While I’m not surprised that Tarsem Singh’s Immortals failed to set the box-office ablaze, I am a bit stunned by the critical reception the film received upon release. Anyone who’s followed the visionary director’s work will attest that Singh’s few films have always been more about style over substance, from the showy serial killer thriller, The Cell, to his acclaimed-but-no-less surreal The Fall, Singh’s an artist for whom story is secondary to outlandish and jaw dropping visual spectacle. So when the director signed on to make a Greek mythology-based action flick in the vein of Zack Snyder’s 300, I knew exactly what to expect – grandiose setpieces, elaborate costumes, and amazing visual effects that would border on the hallucinatory. I also knew that the story would be nearly nonexistent, and take a backseat to everything else. I knew we weren’t going to get another 300 (thankfully, as I’m not really a big fan of that film), and, now, having seen the film for myself, I can say, in good conscience, that I got everything out of Immortals I expected going in.
First thing’s first. Anyone looking for a remotely accurate retelling of Greek mythology should immediately stop reading this review and run screaming toward their local library. I can already tell you that you’ll be sorely disappointed by the film as Singh takes many liberties with his tale, adding/removing various Gods, changing key character alignments, and even dressing up his characters in costumes that not only defy physics, but also the technology of the era. All of this tinkering is further augmented by the director’s fast and loose approach to the legend of Theseus (here played by Henry Cavill), the founder king of Athens. In Singh’s film Theseus is given a less glamorous origin story than students of mythology are used to, making him something of a local pariah due to his rather unseemly lineage (here Theseus’ mother, Aethra, was raped by the gods who fathered her son). As his village flees in anticipation of an invasion by Hyperian (Mickey Rourke) - a grief-stricken mortal who has kidnapped a beautiful young oracle named Phaedra (Frieda Pinto) in order to find the whereabouts of the legendary Epirus Bow – Theseus, his mother, and his mentor, “the old man” (John Hurt), are forced to stay behind, resulting in the death of Aethra and Theseus’ capture and imprisonment. Here, Theseus meets Phaedra, who, upon touching the man, has a vision that he is man’s only hope for survival. Theseus and Phaedra escape, and, with the aid of a few rebellious gods, build a small army in a last ditch effort to stop Hyperion before he releases the Titans.
Watching Immortals, I couldn’t help but think of Julie Taymor’s highly stylized 1999 production of Titus. Both films featured surreal, borderline theatrical aesthetes, an overabundance of eye candy, and deviated from their celebrated source material enough to kick up a shitstorm of controversy with purists and devotees. Both films also share the same fundamental flaw in that, underneath the admittedly gorgeous visuals and grand sense of pageantry there’s precious little else. This has been the knock on Singh since the director helmed the much-maligned Jennifer Lopez thriller, The Cell, over a decade ago. While his sophomore effort – the celebrated fantasy/drama, The Fall – fared much better with critics, Singh’s approach was no less surreal or artsy, which begged the question as to who thought he’d be a good choice to helm a swords and sandals action flick. While there are still plenty of ultra-slow-motion scenes of shirtless dudes clashing steel in front of green screens, Immortals is more of an art film with the occasional bout of fisticuffs and arterial spray than a true successor to Zack Snyder’s film. For Tarsem Singh fans, that’s enough to merit a viewing, but, for folks looking for traditional mythological thrills, Immortals is going to come across like Clash of the Titans as envisioned by Alejandro Jodorowsky. Make no mistake, though; this doesn’t make Immortals a more “grown-up” flick than its peers (the dialogue is downright awful and the plot could have been scrawled on the back of a Trapper Keeper by an elementary school creative writing student), it just looks that way.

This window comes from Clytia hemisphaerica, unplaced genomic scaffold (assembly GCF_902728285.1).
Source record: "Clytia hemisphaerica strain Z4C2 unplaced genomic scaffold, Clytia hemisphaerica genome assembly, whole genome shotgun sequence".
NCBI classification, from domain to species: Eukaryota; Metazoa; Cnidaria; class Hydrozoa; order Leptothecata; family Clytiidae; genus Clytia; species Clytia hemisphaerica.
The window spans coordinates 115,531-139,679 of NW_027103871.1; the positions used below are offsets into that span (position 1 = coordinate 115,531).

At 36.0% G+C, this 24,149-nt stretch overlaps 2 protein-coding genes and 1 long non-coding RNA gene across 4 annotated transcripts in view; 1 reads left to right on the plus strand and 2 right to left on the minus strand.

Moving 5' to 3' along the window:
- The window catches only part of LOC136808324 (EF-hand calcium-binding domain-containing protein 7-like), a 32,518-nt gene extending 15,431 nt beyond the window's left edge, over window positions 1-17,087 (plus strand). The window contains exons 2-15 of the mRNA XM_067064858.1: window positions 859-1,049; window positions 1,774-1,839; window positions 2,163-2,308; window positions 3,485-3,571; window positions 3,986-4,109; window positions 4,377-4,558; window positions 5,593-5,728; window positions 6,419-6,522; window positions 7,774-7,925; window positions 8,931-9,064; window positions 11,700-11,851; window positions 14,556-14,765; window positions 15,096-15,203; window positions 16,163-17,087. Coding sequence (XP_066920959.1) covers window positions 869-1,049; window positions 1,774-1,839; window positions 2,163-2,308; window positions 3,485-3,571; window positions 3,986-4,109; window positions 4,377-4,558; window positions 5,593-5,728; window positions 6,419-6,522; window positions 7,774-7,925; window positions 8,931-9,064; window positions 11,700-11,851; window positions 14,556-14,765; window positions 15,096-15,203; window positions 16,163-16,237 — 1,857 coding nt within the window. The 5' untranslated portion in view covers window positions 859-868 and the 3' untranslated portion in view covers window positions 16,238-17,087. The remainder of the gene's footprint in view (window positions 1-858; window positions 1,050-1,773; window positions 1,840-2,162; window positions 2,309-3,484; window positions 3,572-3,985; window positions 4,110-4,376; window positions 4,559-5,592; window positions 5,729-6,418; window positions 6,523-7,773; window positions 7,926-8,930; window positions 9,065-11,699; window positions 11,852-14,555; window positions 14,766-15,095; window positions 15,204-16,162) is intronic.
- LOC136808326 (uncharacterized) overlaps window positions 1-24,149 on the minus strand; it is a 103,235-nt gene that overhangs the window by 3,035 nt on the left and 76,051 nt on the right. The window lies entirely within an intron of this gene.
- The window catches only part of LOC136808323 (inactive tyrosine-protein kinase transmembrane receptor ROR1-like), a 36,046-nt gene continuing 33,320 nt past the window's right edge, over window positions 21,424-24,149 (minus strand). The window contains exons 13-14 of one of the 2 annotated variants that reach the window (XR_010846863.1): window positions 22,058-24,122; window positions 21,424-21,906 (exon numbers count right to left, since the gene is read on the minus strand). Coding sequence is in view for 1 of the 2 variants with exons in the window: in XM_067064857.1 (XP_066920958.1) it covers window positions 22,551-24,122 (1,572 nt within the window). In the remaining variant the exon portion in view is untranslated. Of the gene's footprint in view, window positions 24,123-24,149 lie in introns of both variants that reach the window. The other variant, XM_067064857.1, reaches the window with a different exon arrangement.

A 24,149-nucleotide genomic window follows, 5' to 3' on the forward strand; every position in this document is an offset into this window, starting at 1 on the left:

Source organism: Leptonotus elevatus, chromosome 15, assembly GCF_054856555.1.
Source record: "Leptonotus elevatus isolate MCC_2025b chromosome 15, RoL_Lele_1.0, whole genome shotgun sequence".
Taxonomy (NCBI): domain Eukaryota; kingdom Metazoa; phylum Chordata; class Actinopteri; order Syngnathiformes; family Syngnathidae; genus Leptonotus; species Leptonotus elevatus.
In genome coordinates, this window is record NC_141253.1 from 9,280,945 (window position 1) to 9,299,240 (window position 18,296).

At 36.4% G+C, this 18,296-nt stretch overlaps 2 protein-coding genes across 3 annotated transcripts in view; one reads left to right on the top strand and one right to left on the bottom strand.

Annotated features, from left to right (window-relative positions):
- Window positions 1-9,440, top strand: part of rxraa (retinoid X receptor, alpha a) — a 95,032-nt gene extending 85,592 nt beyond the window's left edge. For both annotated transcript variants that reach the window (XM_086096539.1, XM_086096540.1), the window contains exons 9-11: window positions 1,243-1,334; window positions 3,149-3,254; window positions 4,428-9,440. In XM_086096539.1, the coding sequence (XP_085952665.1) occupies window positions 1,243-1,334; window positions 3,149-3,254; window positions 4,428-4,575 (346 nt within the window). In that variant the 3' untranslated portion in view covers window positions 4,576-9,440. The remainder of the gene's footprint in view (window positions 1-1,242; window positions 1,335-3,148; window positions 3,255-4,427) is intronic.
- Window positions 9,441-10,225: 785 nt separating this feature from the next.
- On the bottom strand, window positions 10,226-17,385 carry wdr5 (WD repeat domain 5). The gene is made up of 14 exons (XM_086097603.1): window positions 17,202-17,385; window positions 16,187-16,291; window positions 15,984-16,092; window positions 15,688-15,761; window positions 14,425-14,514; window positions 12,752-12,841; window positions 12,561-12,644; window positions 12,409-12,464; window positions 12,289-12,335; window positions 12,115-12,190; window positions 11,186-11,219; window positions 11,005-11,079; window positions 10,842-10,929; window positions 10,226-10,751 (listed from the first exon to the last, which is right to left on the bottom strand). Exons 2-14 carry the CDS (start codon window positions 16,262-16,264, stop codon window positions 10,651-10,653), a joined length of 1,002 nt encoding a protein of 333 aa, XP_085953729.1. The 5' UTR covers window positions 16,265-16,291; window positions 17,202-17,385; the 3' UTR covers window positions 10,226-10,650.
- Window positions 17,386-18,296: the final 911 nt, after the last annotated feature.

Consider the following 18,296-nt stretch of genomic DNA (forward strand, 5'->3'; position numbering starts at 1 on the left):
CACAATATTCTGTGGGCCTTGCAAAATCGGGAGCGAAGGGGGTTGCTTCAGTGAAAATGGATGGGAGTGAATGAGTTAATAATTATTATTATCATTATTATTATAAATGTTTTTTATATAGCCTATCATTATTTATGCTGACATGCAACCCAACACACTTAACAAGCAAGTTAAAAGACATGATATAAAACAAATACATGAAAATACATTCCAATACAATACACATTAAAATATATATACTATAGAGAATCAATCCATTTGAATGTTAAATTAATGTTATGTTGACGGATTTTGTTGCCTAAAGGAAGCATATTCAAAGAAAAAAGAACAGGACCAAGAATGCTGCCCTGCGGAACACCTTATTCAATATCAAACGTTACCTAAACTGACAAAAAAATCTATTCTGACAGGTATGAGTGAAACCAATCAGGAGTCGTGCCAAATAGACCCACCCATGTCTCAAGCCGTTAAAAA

Speaking of looks, the Blu-ray from Fox is simply stunning. Even if you hate the film, I can assure you that your eyes will be more than satiated by the sharp, vibrant, ultra-detailed image displayed in this 1.85:1 1080p transfer. The film was shot digitally, so this transfer is virtually devoid of anything resembling noise (or even grain, for that matter), and this look compliments the surreal quality of the film quite nicely. Freeze just about any frame and it’s like a work of art on your wall! Paired up with its robust 5.1 DTS HD Master Audio track, Immortals on Blu-ray is the epitome of reference quality stuff.
Extras are surprisingly abundant as the disc offers up a nice selection of short featurettes, including:
● Alternate Opening
– Young Theseus
● Two Alternate Endings
– This Is Our Last Embrace
– Theseus Kills Hyperion
● Behind-The-Scenes Featurettes
– It’s No Myth
– Caravaggio Meets Fight Club: Tarsem’s Vision
● Deleted Scenes
● Immortals: Gods & Heroes (Graphic Novel)
While Immortals probably won’t bowl over the 300 or Clash of the Titans crowd with its somewhat slow pacing and ultra-artsy aesthete, fans of Tarsem Singh’s previous films will certainly relish the eye candy the director has on display, here. However, even pretty things wear out their welcome eventually, and it’s about then that the films confused story, somewhat stilted acting, and one-dimensional characters become glaringly apparent. Worth buying if you’re a Tarsem fan, but, for everyone else, consider renting this one first.